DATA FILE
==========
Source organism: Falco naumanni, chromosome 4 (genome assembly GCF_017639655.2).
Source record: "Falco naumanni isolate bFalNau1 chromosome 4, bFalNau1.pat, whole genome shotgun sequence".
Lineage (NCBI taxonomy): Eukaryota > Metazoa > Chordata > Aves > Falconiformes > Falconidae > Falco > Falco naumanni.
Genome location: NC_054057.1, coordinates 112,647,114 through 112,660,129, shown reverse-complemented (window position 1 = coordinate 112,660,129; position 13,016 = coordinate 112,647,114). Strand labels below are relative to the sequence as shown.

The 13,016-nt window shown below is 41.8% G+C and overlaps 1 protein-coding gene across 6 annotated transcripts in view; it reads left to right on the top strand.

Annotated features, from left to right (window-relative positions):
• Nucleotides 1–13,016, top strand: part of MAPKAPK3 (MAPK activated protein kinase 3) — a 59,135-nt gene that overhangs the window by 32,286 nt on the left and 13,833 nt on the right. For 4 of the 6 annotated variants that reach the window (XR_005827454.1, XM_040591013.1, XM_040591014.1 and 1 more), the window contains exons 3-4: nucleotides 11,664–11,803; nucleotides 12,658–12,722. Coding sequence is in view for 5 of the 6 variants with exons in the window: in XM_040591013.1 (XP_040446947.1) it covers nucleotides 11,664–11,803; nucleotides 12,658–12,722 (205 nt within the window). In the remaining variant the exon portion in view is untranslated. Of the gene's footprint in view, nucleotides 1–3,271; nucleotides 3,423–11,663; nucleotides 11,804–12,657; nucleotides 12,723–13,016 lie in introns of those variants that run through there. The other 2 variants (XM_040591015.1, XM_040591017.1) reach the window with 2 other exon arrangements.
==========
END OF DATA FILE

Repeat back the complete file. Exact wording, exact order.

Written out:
Source organism: Falco naumanni, chromosome 4 (genome assembly GCF_017639655.2).
Source record: "Falco naumanni isolate bFalNau1 chromosome 4, bFalNau1.pat, whole genome shotgun sequence".
Lineage (NCBI taxonomy): Eukaryota > Metazoa > Chordata > Aves > Falconiformes > Falconidae > Falco > Falco naumanni.
Genome location: NC_054057.1, coordinates 112,647,114 through 112,660,129, shown reverse-complemented (window position 1 = coordinate 112,660,129; position 13,016 = coordinate 112,647,114). Strand labels below are relative to the sequence as shown.

The 13,016-nt window shown below is 41.8% G+C and overlaps 1 protein-coding gene across 6 annotated transcripts in view; it reads left to right on the top strand.

Annotated features, from left to right (window-relative positions):
• Nucleotides 1–13,016, top strand: part of MAPKAPK3 (MAPK activated protein kinase 3) — a 59,135-nt gene that overhangs the window by 32,286 nt on the left and 13,833 nt on the right. For 4 of the 6 annotated variants that reach the window (XR_005827454.1, XM_040591013.1, XM_040591014.1 and 1 more), the window contains exons 3-4: nucleotides 11,664–11,803; nucleotides 12,658–12,722. Coding sequence is in view for 5 of the 6 variants with exons in the window: in XM_040591013.1 (XP_040446947.1) it covers nucleotides 11,664–11,803; nucleotides 12,658–12,722 (205 nt within the window). In the remaining variant the exon portion in view is untranslated. Of the gene's footprint in view, nucleotides 1–3,271; nucleotides 3,423–11,663; nucleotides 11,804–12,657; nucleotides 12,723–13,016 lie in introns of those variants that run through there. The other 2 variants (XM_040591015.1, XM_040591017.1) reach the window with 2 other exon arrangements.